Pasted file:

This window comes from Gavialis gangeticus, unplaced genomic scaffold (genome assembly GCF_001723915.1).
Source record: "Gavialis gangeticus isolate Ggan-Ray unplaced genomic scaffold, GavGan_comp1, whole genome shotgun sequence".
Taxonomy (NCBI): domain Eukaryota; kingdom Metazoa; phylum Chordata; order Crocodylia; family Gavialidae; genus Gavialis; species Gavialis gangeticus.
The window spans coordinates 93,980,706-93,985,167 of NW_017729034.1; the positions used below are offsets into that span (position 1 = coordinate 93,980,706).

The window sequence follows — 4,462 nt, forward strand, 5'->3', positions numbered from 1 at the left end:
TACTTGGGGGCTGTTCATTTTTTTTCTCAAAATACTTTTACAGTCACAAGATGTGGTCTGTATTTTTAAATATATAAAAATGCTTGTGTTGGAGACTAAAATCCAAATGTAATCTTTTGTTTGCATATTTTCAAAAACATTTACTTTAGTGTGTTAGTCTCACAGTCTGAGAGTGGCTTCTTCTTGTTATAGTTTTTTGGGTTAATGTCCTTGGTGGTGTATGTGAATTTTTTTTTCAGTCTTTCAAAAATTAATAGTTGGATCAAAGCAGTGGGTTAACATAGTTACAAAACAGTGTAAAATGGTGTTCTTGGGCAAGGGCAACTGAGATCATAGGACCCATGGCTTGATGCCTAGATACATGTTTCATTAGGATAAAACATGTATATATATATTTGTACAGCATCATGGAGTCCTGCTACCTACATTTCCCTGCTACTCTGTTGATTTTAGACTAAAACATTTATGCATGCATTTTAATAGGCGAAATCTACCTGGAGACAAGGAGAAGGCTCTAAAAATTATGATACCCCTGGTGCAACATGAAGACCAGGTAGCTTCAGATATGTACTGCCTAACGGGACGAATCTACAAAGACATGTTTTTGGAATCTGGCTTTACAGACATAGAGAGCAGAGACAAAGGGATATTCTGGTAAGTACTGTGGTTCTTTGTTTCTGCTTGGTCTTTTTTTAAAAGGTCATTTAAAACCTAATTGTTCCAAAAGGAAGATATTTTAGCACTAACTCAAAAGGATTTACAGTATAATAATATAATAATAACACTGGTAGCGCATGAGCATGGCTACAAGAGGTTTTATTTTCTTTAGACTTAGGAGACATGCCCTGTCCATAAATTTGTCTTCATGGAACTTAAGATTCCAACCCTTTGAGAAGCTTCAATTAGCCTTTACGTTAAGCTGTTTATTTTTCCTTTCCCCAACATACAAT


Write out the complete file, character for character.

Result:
This window comes from Gavialis gangeticus, unplaced genomic scaffold (genome assembly GCF_001723915.1).
Source record: "Gavialis gangeticus isolate Ggan-Ray unplaced genomic scaffold, GavGan_comp1, whole genome shotgun sequence".
Taxonomy (NCBI): domain Eukaryota; kingdom Metazoa; phylum Chordata; order Crocodylia; family Gavialidae; genus Gavialis; species Gavialis gangeticus.
The window spans coordinates 93,980,706-93,985,167 of NW_017729034.1; the positions used below are offsets into that span (position 1 = coordinate 93,980,706).

The window sequence follows — 4,462 nt, forward strand, 5'->3', positions numbered from 1 at the left end:
TACTTGGGGGCTGTTCATTTTTTTTCTCAAAATACTTTTACAGTCACAAGATGTGGTCTGTATTTTTAAATATATAAAAATGCTTGTGTTGGAGACTAAAATCCAAATGTAATCTTTTGTTTGCATATTTTCAAAAACATTTACTTTAGTGTGTTAGTCTCACAGTCTGAGAGTGGCTTCTTCTTGTTATAGTTTTTTGGGTTAATGTCCTTGGTGGTGTATGTGAATTTTTTTTTCAGTCTTTCAAAAATTAATAGTTGGATCAAAGCAGTGGGTTAACATAGTTACAAAACAGTGTAAAATGGTGTTCTTGGGCAAGGGCAACTGAGATCATAGGACCCATGGCTTGATGCCTAGATACATGTTTCATTAGGATAAAACATGTATATATATATTTGTACAGCATCATGGAGTCCTGCTACCTACATTTCCCTGCTACTCTGTTGATTTTAGACTAAAACATTTATGCATGCATTTTAATAGGCGAAATCTACCTGGAGACAAGGAGAAGGCTCTAAAAATTATGATACCCCTGGTGCAACATGAAGACCAGGTAGCTTCAGATATGTACTGCCTAACGGGACGAATCTACAAAGACATGTTTTTGGAATCTGGCTTTACAGACATAGAGAGCAGAGACAAAGGGATATTCTGGTAAGTACTGTGGTTCTTTGTTTCTGCTTGGTCTTTTTTTAAAAGGTCATTTAAAACCTAATTGTTCCAAAAGGAAGATATTTTAGCACTAACTCAAAAGGATTTACAGTATAATAATATAATAATAACACTGGTAGCGCATGAGCATGGCTACAAGAGGTTTTATTTTCTTTAGACTTAGGAGACATGCCCTGTCCATAAATTTGTCTTCATGGAACTTAAGATTCCAACCCTTTGAGAAGCTTCAATTAGCCTTTACGTTAAGCTGTTTATTTTTCCTTTCCCCAACATACAAT